Education Ministry: Ukrainian refugees should seek schooling outside Prague

The Czech government is working to increase school capacities but spaces in big cities will still be scarce.

Raymond Johnston

Written by Raymond Johnston Published on 11.03.2022 14:47:00 (updated on 11.03.2022) Reading time: 3 minutes

The arrival of hundreds of thousands of Ukrainian refugees means more space will need to be created in Czech schools.

Prague and Central Bohemia in particular have long experienced shortages of space for 3-year-old children whose parents want to place them in kindergartens (mateřská školka). Space is limited in primary schools as well.

Other Czech cities also were already close to school capacity before the current influx of refugees, mainly women and children, from war-torn Ukraine.

Czech Education Minister Petr Gazdík has now assured Czech parents that they needn't worry about there being space for their children in kindergarten (mateřská školka) or primary school (základní škola). Solutions are already being worked on to increase capacity so that all can access education, he said.

Nonetheless, Ukrainian refugees are being advised not to seek spaces in schools in Prague and the immediate vicinity due to limited options for increasing capacity. Gazdík has discussed the situation with Ukrainian Ambassador to Prague Yevhen Perebyinis.

Under the current system, children should be enrolled in schools in the catchment area where their family lives. For many Praguers, this means their city district. For example, a family in Prague 2 would enroll their children in nursery and elementary schools in that district, even if a school in Prague 1 or Prague 3 was closer.

“We are trying to inform [refugees] that there is a problem in Prague with getting their children into kindergartens and schools. The Ukrainian embassy advises them, if they want to place their children in school or kindergarten, to look outside Prague and the surrounding areas when considering places to settle,” Gazdík said yesterday.

Brno, the second-largest city in the Czech Republic, also has little space for additional children. “There are no capacities for accepting Ukrainian children in Brno’s kindergartens, so we want to go the way of children’s groups. The city and private institutions will set them up for Ukrainian children. We are currently inspecting areas where children’s groups could be established,” Brno City spokesman Filip Poňuchálek told news server Seznam Zprávy.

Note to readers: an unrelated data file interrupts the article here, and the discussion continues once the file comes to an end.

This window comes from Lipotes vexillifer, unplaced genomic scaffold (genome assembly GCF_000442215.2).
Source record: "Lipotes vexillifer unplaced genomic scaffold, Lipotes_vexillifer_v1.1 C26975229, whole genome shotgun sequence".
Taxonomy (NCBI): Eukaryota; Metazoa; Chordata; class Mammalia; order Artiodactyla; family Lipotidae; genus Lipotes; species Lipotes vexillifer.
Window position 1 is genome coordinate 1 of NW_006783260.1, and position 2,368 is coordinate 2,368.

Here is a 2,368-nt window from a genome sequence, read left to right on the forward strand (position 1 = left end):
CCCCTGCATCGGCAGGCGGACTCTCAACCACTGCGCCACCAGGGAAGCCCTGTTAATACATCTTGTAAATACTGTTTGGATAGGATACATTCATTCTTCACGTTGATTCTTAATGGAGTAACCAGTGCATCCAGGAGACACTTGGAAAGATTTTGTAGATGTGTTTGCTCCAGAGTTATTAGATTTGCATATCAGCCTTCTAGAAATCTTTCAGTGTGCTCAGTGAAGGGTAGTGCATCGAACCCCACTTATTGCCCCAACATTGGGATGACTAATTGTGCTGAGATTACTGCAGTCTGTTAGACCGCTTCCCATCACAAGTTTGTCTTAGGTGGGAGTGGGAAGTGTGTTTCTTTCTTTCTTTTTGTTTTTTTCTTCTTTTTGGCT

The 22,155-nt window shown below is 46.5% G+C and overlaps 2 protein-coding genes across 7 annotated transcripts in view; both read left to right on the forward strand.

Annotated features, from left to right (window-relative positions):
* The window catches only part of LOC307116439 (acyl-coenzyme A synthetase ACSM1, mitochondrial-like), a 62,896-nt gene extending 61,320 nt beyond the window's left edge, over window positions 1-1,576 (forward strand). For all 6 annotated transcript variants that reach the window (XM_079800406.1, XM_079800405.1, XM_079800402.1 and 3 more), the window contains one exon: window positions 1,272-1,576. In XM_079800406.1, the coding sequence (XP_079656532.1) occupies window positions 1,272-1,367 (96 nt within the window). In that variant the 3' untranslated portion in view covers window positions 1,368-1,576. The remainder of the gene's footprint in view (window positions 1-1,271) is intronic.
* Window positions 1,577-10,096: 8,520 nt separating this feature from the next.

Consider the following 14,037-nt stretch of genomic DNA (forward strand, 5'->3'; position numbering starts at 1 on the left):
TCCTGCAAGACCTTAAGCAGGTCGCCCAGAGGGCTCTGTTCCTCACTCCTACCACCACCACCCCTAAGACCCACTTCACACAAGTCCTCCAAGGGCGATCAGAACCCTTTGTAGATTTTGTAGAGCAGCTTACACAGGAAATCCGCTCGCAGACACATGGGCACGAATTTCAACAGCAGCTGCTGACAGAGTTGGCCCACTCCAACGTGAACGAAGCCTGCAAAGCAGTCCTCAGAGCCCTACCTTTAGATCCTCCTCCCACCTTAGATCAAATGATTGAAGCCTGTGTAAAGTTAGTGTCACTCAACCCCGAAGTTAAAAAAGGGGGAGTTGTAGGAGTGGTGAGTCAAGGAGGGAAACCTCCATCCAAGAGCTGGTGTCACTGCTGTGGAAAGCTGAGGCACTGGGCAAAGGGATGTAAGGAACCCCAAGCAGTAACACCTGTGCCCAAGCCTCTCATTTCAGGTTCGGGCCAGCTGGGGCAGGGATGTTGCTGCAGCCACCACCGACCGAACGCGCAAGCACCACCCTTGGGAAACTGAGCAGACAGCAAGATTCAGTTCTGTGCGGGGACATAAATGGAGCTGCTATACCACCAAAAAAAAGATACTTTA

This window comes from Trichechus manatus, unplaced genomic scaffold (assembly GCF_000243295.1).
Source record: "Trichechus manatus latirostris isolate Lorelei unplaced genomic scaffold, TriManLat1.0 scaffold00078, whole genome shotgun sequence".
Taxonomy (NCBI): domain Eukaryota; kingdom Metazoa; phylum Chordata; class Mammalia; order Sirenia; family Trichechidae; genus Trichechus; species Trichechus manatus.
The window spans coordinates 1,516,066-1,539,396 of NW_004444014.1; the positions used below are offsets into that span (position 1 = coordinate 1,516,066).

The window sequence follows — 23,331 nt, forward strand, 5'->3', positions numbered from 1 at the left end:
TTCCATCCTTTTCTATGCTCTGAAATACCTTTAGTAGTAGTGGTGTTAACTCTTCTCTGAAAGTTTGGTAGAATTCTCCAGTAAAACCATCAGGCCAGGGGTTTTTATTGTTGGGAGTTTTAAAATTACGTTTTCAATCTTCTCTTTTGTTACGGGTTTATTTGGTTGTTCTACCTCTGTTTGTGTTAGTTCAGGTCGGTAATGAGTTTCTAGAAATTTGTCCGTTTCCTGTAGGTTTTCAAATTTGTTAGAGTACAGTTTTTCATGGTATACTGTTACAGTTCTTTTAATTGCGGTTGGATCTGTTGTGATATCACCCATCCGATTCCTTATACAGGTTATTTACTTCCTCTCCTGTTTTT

Children’s groups (dětské skupiny) are non-commercial childcare services for children from the age of six months until the start of compulsory schooling.

New rules for increasing school capacity should be defined in a special law that will address measures for refugees from Ukraine. Gazdík said that the new rules would simplify the situation in schools as much as possible for principals, parents, and students. The Chamber of Deputies is to discuss the proposals in a regime of legislative emergency, so they could come into force later this month.

“Increasing capacity is, of course, possible even without a change in the law, by standard procedures where there are the right spatial conditions,” Education Ministry spokeswoman Aneta Lednová said.

According to her, changes could be made to buildings' designated purpose, allowing them to be used for education. Capacity at existing school buildings may also be slightly modified within the framework of the law, she added.

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The Education Ministry currently stipulates a maximum of 24 children per kindergarten class, 30 pupils in primary and secondary school classes, and 15 in preparatory classes at primary schools.

Gazdík has previously stated that schools in the Czech Republic can integrate around 100,000 refugees. Interior Minister Vít Rakušan said yesterday that the number of refugees from Ukraine now in the Czech Republic is approaching 200,000, of which more than half are children.

Radio Prague reported that so far about 1,250 refugee children have enrolled in Czech schools, and about 200 more register daily.

Some classes are now taught in the Ukrainian language by native speakers, but capacity for those classes is limited. The classes, taking place in Prague and Brno, combine children of different ages. Teachers and children can register through a website established by the Children of Ukraine Refugee Endowment Fund.

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